If a magnetic field has been set up in such a magnet coil by a corresponding current, the coil can be short-circuited via a continuous-current switch, because practically no energy need be supplied to it any more from the outside to maintain the field. Only the energy required to maintain the superconducting state of the coil must then still be supplied. Switches with a particularly low resistance are suited as continuous current switches, so that current can flow in the shorted circuit formed by the coil and the continuous current switch almost without attenuation. (see, for instance, U.S. Pat. No. 4,024,363 and German Offenlegungsschrift No. 27 07 589).

However, heat is always fed to the cryogenic medium which cools the conductors of the magnet coil through the normally conducting conductor parts of a current feed, which are still connected, although current need no longer be supplied, during the continuous operation when the magnet coil is excited and shorted. To avoid corresponding heat losses, the current feed can therefore be provided with an interrupting device, in order to disconnect electrically and thermally highly conducting conductor parts of the current feed which are connected to the power supply, which is at room temperature, during continuous operation of the magnet coil, from conductor parts which are in the cryogenic medium (see, for instance, the journal "Elektrie" vol. 19 (1965), no. 4, page 179). A suitable disconnecting device contains, in general, a stationary cold contact element and movable warm contact element as well as a mechanical actuating device, with which the contact elements can be joined together with a predetermined contact pressure and can be disconnected from each other after the magnet coil is shorted.

In the design of such a current feed with a disconnecting device, the difficulty arises of necessity that the remote contact element which is warmed up to, say, room temperature, must be brought into thermal contact with the cold contact element and therefore warms up the latter. The greatly different specific heats of these two contact elements must be taken into consideration in this connection. Then, the danger may exist that too much heat will be introduced into the cold contact element and thereby into the coil lead connected thereto and the superconductive material will become normally conducting at least at that point. This danger is present mainly prior to a de-energizing action, when the full current still flows in the magnet coil.

SUMMARY OF THE INVENTION

It is therefore an object of the present invention to provide a current feed with a disconnecting device in which these difficulties are reduced substantially. It should be possible, in particular, to keep the temperature of the joint, even immediately after joining the warm contact element to the cold contact element, so low that, with proper cooling of the parts of the feed, the direct danger of the super-conductor becoming normally conducting is practically non-existent.

According to the present invention, this problem is solved for a current feed of the type mentioned at the outset by the following features:

(a) the mass ratio of the cooled contact element to the movable contact element is at least 5:1,

(b) the cooled contact element is of elongated shape in the current flow direction and its end facing away from the contact zone is provided with means for enlarging the surface area and is connected to the end of the coil, and

(c) the thermal resistance of the cooled contact element between the contact zone and the connection point of the coil end is at least 0.2 K/W per each 1000 A of current maximally to be transmitted.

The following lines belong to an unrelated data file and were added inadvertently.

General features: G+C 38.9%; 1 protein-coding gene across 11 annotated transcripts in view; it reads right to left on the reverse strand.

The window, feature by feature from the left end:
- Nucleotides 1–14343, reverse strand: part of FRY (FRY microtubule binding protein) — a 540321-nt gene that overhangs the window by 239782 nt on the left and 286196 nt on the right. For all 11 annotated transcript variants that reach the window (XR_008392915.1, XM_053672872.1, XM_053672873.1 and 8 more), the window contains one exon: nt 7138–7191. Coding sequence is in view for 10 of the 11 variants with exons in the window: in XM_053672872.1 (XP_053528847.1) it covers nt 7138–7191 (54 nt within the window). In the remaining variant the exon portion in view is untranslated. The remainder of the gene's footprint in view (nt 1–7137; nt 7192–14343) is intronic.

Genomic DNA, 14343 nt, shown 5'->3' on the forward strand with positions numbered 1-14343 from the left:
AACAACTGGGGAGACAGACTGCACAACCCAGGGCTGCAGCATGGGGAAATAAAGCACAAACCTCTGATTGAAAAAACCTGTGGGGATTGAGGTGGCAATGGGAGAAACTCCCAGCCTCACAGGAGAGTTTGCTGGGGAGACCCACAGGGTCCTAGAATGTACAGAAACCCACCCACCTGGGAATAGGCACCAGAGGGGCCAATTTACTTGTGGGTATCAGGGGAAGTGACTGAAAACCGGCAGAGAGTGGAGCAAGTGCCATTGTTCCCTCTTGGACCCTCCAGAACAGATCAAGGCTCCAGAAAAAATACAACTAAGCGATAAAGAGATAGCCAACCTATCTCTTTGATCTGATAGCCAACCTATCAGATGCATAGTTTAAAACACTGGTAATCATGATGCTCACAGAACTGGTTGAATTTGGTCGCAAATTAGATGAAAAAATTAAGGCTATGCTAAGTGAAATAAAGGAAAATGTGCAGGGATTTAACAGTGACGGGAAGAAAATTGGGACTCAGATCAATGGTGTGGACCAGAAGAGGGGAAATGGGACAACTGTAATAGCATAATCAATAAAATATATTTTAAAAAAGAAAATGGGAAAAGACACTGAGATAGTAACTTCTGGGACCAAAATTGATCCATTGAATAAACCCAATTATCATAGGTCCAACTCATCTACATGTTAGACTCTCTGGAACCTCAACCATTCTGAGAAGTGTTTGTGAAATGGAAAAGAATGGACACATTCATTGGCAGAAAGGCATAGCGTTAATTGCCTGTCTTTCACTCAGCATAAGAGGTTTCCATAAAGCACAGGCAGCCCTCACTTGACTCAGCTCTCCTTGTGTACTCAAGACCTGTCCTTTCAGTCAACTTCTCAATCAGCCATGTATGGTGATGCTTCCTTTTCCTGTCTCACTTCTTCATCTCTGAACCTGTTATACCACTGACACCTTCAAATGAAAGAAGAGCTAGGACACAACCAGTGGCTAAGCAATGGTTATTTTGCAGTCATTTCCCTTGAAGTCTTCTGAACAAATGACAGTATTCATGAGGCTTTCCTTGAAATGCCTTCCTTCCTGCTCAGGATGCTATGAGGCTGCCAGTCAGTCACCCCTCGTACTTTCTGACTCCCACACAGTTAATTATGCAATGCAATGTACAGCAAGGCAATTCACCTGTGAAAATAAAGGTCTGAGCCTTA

An elongated shape of the cooled contact element in the current flow direction is understood here to mean a shape, the length of which between the contact zone and the connection point for the superconductors is substantially larger than its average dimension in the direction perpendicular thereto.

The advantages of this type of design of a current feed are in particular that, in the separated condition of its contact elements, there is practically no heat conduction into the cryogenic medium via the current feed and the influx of heat is relatively small even when the contact elements are joined together, since, due to the large mass ratio chosen, only a correspondingly small amount of heat can pass from the warm to the cold contact element. In addition, this amount of heat does not get directly to the connected superconducting coil end because the cooled contact element is of relatively elongated shape and has a predetermined minimum heat resistance. Thus, a temperature gradient advantageously develops immediately across the cold contact element after the warm and the cold contact elements are joined together, and the heat transferred to the cold contact element is given off at the end facing away from the contact area of the latter through a large surface area to the cooling cryogenic medium before it can warm up the connected superconducting coil end. The danger of the superconductor of the magnet coil becoming normally conducting is therefore slight.

In addition, the time until the cold contact element is cooled off completely again is relatively short and is, for instance, some 10 seconds if the thermal resistance of the cooled contact element is at most 3 K/W per 1000 A of current to be transmitted.

The mass ratio between the warm and the cold contact element is advantageously chosen very large and is, for instance, at least about 10:1. The upper limit of this mass ratio is determined particularly by the mechanical load carrying capacity of the smaller warm contact element under the influence of the contact pressure. In the closed condition of the disconnecting device, the contact force can be at least 500 N, but preferably at least 1000 N.

According to a further embodiment of the current feed of the present invention, at least one of the contact surfaces of the two contact elements is curved and preferably of spherical shape. Under the influence of a relatively large contact pressure, a low contact resistance between the two contact elements of the disconnecting device is thus achieved.